So-Called Insiders Slanting MLB Labor Coverage Toward The Player Agents They Serve

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You know coverage of the MLB lockout is slanted toward the players when an agent is offering praise.

And not just any agent. We’re talking about super agent Scott Boras, who told The Washington Post that coverage of the lockout is “the most accurate coverage, factually, of any labor negotiation I’ve been involved in.’”

Boras has been a big pain in the backside for MLB team owners and executives for decades. He has played a major role in inflated salaries and player movement. He’s rich and comes across as incredibly slimy.

So if he’s happy, well, you can only guess how remarkably favorable coverage of the lockout has been for the players.

Of course, this isn’t just limited to baseball. Insiders in all sports have sold their souls to agents in their desperate quest for Twitter scoops.

Actually, a lot of national sports writers today are represented by the same agencies that represent the players. For instance, ESPN NBA reporter Adrian Wojnarowski is represented by CAA, which lists some of the league’s best and brightest among its clients.

So when an agent says, “jump,” national insiders often ask, “how high?”

As a result, sports writers are no longer actual writers with opinions. At least, not their own opinions. Instead, they walk on eggshells, treading lightly so as to not offend their “sources,” which are always “agents.”

A great example of this came when ESPN insider Jeff Passan went on a podcast and said the owners’ offer to the players is the equivalent of a “shit sandwich.” He later apologized and said that wasn’t really his opinion, but the opinion of a “source.” As in, an agent.

Wojnarowski and others are now even naming agents in their tweets. So insiders have started to identify the very people who are providing the scoops.

Why is this, you ask? The answer is simple. It’s because agents have suddenly decided they too want a piece of the popularity pie.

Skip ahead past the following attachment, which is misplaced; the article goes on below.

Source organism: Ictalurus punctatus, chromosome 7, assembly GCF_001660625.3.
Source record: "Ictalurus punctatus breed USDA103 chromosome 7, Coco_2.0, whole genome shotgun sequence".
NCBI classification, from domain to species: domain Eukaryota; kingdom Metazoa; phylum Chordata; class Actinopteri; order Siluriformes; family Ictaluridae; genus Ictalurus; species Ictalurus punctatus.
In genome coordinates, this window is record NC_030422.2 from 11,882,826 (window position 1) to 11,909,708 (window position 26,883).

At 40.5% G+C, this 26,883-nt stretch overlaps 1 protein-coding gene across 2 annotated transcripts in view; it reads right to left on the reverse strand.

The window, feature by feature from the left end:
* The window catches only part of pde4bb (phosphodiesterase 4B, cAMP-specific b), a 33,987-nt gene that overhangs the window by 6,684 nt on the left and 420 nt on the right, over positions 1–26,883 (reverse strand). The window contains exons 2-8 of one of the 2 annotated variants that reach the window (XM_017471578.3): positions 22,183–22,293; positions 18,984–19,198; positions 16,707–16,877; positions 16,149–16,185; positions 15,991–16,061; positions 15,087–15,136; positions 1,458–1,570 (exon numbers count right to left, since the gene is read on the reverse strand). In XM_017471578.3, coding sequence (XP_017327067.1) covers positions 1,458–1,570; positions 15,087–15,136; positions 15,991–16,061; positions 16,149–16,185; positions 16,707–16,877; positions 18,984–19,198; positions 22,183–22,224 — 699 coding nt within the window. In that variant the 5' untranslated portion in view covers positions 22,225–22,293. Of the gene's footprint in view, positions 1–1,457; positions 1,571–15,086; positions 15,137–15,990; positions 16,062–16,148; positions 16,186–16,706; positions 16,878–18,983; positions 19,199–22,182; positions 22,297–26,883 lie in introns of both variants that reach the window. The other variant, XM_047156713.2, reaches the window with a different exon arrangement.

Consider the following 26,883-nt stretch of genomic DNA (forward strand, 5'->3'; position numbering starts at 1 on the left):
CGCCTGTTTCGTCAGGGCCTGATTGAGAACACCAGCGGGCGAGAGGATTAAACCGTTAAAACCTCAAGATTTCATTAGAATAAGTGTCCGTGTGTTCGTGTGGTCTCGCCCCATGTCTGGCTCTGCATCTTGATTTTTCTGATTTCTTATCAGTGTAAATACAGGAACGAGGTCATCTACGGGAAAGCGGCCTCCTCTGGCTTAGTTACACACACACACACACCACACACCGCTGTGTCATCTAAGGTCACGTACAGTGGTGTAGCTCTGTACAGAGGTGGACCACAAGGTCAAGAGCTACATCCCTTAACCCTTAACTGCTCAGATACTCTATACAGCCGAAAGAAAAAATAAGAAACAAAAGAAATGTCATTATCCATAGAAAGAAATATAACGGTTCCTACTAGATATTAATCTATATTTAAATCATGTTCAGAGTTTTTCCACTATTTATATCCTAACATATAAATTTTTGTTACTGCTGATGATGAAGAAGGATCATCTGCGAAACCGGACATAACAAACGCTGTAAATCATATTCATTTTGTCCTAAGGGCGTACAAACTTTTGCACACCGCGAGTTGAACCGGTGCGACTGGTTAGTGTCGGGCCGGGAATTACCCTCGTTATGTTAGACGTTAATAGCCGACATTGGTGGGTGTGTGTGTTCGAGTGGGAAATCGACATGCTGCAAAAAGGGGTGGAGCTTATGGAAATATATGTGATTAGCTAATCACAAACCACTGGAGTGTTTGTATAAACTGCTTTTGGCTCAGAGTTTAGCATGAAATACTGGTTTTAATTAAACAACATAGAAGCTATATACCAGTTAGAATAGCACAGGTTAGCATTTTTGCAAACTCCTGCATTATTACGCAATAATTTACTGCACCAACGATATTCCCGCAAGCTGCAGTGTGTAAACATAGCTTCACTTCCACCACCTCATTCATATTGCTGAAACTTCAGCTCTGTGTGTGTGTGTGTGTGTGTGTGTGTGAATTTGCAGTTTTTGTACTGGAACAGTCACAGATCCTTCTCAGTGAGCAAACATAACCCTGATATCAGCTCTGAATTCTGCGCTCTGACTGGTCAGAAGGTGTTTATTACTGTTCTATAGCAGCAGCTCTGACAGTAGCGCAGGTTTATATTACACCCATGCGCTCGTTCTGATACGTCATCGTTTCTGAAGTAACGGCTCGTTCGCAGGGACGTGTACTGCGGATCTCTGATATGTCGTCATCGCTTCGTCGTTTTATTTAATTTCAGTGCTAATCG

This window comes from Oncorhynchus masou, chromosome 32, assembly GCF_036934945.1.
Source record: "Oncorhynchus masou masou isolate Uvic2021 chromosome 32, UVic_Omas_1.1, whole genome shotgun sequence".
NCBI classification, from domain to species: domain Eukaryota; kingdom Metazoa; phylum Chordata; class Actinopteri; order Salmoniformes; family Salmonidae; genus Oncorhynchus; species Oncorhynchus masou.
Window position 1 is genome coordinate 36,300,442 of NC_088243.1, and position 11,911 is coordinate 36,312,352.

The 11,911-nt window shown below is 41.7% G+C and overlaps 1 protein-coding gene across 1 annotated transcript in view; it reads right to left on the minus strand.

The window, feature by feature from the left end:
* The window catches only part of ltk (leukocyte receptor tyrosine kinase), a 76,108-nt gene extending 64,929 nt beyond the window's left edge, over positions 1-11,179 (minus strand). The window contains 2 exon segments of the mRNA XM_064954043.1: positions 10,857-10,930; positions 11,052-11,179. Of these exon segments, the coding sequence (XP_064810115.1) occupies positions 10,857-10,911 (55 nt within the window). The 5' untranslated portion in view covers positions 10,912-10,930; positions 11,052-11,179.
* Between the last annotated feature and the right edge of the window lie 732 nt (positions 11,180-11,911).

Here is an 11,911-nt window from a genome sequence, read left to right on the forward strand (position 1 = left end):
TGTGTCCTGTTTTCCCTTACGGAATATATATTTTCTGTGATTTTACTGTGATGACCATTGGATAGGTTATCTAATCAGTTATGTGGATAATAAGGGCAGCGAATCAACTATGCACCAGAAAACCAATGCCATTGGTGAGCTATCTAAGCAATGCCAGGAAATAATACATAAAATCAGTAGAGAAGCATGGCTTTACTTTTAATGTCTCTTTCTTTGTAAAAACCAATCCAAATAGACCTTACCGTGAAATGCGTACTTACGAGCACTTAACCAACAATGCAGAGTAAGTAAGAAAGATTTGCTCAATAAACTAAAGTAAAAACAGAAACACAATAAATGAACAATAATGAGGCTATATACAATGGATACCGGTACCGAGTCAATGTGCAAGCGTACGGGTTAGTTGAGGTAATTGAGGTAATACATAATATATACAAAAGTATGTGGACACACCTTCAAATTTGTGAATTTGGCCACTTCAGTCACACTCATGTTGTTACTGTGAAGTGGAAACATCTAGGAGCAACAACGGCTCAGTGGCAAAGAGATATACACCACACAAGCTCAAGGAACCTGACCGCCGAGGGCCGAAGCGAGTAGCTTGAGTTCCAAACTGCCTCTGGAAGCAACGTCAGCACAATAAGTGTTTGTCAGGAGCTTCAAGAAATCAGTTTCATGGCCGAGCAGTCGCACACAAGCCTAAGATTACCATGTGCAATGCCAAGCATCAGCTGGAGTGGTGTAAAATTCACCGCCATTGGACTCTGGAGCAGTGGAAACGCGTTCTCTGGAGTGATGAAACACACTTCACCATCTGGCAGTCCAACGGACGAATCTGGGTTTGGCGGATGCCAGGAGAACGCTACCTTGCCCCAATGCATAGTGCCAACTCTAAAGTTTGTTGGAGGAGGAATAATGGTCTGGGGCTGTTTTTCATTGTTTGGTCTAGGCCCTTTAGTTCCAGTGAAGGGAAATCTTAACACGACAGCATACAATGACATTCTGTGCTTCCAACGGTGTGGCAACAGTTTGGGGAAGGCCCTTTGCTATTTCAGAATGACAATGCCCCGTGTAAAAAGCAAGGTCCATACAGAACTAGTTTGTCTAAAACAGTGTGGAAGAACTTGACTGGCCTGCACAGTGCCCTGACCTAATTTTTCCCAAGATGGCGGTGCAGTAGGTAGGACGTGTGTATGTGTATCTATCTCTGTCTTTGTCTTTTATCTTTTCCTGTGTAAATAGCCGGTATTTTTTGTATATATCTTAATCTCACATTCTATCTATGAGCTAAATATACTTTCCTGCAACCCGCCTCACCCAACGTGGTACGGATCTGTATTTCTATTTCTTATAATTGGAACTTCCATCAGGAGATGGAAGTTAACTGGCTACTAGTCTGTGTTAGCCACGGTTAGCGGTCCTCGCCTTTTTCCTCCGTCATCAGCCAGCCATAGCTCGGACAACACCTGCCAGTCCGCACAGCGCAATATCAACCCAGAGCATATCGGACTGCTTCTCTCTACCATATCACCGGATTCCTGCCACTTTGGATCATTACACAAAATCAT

Meanwhile, team owners basically couldn’t give a hoot about reporters or “insiders.” Half of them don’t even follow along. They’re too worried about their own companies and checkbooks.

This isn’t to say team owners are right and players are wrong. This isn’t taking any sort of side. But that’s what the sports media is supposed to do. Try to be fair, then form opinions on fairness.

That’s not what many of today’s so-called insiders are doing. They’re just playing a game of trying to one-up the other in kissing agents’ butts.

The result has been vanilla stories, written with no soul or personal opinions, and quite frankly, unreliable coverage. The agents have dived head first into the sportswriting world, and now your sports stories are brought to you almost entirely by them.

Written by Sam Amico

Sam Amico spent 15 years covering the NBA for Sports Illustrated, FOX Sports and, along with a few other spots, and currently runs his own basketball website on the side,


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  1. Given the newest rumor that “the shift” was going to be eliminated under the BA made me surmise that the players union was controlled by highly paid pull hiters. I had left out the player representative aspect of it.
    Given this is the latest, I’m wondering with those same hitters are going to get a change where pitchers can only throw one breaking pitch during an at bat.

  2. Sam, I think you may have hit the nerve of the central problem of ALL news in general. I’m sure reporters from all areas of news do the same thing with politicians, political leaders, CEOs, actors, athletes, agents, etc to get the big scoops on stories. This is how problems and crime get covered up instead of reported. If public figures want to leak and spin a story, and know they’ve got some parasite in the media in their pocket more than happy to “smooth the edges” for them, then who needs to pay a PR team anymore? The media IS the PR firm for the powerful. This used to be called “selling your soul to the devil,” by the way. I liken it to a basketball player committing points shaving for a bookie, but far worse.

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